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Ghosts of Blackwell

The author says:

On a stormy night, Amelia Stirling meets Darren Duncan. While stuck at an old station, he could take her on the ride of a lifetime. In a tangle of confusion, could ghosts be afoot? Is danger looming in every corner or is it all an illusion?




Nathan says:

There’s only a little bit of information here, but I’m going to guess that it’s a paranormal romance. Yes?

First: There’s no need to put “Author” before your name, any more than you need to put “Title” before the title.

Second: You may think that the font contributes to the cover, but it actually detracts by competing with the illustration.  And the fact that the lines of type are all different sizes, and have been stretched different directions, doesn’t help.  (Thanks to its size and the fact that it’s in uppercase, the word “OF” looks like it’s the most important word in the title.)  The best option is to go for a plainer or more readable font — either use one that comes “pre-distressed,” or add some texture (don’t overdo it!) by overlaying a texture.

Third: The illustration looks like it’s been stretched a bit.  It’s also not of a terribly high resolution, and that’s readily apparent in contrast to the type.

Fourth: It’s okay to have the text overlap the illustration. Really.  As it is, it feels like all of the elements are separate instead of connected.

Fifth: A little bit of color? I know there’s a little bit in the shadow to the type, but it really gets lost against the monochrome illustration. It doesn’t have to be garish, but even a tint to the shadows could go a long way.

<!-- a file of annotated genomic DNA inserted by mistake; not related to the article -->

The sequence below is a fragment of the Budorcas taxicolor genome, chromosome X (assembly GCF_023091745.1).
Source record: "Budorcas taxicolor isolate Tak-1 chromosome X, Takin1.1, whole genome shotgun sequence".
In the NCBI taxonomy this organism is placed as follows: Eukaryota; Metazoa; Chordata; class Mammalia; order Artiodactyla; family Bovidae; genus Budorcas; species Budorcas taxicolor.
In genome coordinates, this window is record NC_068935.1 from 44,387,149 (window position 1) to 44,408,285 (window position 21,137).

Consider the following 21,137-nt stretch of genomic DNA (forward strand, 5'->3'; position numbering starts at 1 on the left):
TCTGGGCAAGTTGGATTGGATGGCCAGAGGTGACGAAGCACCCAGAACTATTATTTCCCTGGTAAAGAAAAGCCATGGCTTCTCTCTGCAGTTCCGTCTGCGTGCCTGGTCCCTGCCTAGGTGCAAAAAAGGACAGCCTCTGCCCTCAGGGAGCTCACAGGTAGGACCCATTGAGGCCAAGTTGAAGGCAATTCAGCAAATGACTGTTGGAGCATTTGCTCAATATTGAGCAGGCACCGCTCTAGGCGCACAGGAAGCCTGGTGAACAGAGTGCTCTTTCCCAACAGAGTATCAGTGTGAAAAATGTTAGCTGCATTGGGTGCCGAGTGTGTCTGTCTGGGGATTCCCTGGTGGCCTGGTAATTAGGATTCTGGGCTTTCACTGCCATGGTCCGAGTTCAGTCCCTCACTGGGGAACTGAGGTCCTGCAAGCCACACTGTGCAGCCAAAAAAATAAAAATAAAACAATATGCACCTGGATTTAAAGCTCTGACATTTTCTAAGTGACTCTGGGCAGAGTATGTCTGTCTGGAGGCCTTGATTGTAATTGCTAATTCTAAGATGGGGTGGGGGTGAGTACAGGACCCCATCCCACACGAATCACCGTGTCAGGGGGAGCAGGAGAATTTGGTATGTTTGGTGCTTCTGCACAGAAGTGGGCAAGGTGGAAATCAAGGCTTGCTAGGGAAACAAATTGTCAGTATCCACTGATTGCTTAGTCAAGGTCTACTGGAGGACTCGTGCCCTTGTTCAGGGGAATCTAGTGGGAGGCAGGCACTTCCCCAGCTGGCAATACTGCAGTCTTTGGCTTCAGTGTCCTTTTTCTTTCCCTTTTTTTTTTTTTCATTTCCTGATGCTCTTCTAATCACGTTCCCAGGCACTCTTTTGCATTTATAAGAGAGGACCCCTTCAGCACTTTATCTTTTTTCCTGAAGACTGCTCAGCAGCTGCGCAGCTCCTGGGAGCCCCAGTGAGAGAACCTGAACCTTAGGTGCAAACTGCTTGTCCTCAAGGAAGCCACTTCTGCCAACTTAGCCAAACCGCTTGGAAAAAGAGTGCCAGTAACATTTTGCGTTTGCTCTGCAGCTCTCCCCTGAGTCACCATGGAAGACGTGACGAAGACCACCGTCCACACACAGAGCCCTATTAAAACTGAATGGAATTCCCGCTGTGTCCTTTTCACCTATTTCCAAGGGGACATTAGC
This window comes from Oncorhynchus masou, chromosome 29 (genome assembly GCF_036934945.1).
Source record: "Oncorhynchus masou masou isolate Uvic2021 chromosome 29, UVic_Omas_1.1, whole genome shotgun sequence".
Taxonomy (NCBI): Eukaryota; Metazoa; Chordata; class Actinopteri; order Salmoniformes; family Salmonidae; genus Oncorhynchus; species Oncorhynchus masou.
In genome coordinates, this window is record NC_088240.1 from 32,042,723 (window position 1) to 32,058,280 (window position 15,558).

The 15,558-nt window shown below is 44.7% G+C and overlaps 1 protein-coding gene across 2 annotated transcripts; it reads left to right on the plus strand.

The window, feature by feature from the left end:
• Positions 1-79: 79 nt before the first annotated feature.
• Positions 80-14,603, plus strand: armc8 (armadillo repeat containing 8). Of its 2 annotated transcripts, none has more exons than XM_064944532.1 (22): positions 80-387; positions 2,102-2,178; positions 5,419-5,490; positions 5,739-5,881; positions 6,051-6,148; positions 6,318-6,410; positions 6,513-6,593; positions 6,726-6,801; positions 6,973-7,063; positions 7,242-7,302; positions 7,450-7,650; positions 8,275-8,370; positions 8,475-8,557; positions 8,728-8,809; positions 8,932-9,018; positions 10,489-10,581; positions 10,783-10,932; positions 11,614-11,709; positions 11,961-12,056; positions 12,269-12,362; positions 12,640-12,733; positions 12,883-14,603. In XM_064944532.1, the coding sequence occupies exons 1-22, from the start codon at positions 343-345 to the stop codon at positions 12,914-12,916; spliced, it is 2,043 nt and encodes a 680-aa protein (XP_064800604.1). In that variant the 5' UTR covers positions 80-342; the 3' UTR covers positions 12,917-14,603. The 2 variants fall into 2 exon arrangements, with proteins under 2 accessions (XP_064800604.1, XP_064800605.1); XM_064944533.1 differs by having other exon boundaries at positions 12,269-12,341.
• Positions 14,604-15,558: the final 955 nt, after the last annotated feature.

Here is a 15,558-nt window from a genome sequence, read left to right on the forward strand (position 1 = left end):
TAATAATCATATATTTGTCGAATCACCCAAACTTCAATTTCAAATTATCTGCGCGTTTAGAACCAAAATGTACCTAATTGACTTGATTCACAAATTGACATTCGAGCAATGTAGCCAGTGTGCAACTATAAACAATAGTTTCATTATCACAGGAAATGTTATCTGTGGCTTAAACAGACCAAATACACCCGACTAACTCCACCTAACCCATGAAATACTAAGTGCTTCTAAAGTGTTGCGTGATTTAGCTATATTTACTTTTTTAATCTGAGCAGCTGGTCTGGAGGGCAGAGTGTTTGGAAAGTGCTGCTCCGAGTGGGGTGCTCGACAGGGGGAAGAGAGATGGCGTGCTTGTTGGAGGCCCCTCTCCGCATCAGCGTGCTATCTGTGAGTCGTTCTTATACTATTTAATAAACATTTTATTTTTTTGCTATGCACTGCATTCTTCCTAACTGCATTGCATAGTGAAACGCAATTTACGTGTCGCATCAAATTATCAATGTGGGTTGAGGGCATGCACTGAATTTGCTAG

Since the image sent was large enough to work with, I did a five-minute revamp to show some of the things I’m talking about. Again, the description is a little shy on detail, so I’m not at all sure that this version fits the genre or tone of your book, but…


I think that’s a good starting list from me. Anyone else?




  1. Nathan’s comments are spot on. I have to add that your font choice is a difficult one to take seriously. It’s the sort of font one would use to sent out invitations to a Halloween party.

    And if that’s your book blurb, it needs work, too. Might I suggest:

    It’s a stormy night and Amelia Stirling is stuck in an old train station eager to get on with her vacation. While waiting for the delayed train to arrive, she meets a handsome stranger who charms her and warms her soul. Amelia feels that he could take her on the ride of a lifetime. But in a tangle of confusion brought on the by night’s storm, it seems as if something lurks in the shadows. Is the station haunted, or is it all an illusion brought on by an overtired mind? Either way, Amelia is determined to find out.

    Obviously I took some liberties which may or may not reflect the content of your book–I went with the paranormal romance angle. Feel free to modify or discard it in any way you wish.

  2. Nathan’s version is much better. And was all that texture and stuff really in that black nothingness before you changed the colour? Very cool.

    1. No, only the things visible in the original cover were there. I threw a texture over it all to add interest the blank black. It’s not what I’d go with for a final version; I just googled “grunge texture” and grabbed one from the top line.

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